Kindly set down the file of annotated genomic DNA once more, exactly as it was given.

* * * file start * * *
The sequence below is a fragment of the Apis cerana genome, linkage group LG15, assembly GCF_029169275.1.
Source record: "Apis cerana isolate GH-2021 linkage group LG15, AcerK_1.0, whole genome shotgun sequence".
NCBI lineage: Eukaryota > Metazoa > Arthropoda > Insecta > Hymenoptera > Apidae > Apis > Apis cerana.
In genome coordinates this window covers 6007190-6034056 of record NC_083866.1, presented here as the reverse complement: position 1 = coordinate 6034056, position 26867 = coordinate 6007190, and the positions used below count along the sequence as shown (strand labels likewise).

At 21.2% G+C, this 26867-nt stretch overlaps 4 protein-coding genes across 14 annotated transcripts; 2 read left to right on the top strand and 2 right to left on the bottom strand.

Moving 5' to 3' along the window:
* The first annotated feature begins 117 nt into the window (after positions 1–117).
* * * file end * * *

The sequence below is a fragment of the Apis cerana genome, linkage group LG15, assembly GCF_029169275.1.
Source record: "Apis cerana isolate GH-2021 linkage group LG15, AcerK_1.0, whole genome shotgun sequence".
NCBI lineage: Eukaryota > Metazoa > Arthropoda > Insecta > Hymenoptera > Apidae > Apis > Apis cerana.
In genome coordinates this window covers 6007190-6034056 of record NC_083866.1, presented here as the reverse complement: position 1 = coordinate 6034056, position 26867 = coordinate 6007190, and the positions used below count along the sequence as shown (strand labels likewise).

At 21.2% G+C, this 26867-nt stretch overlaps 4 protein-coding genes across 14 annotated transcripts; 2 read left to right on the top strand and 2 right to left on the bottom strand.

Moving 5' to 3' along the window:
* The first annotated feature begins 117 nt into the window (after positions 1–117).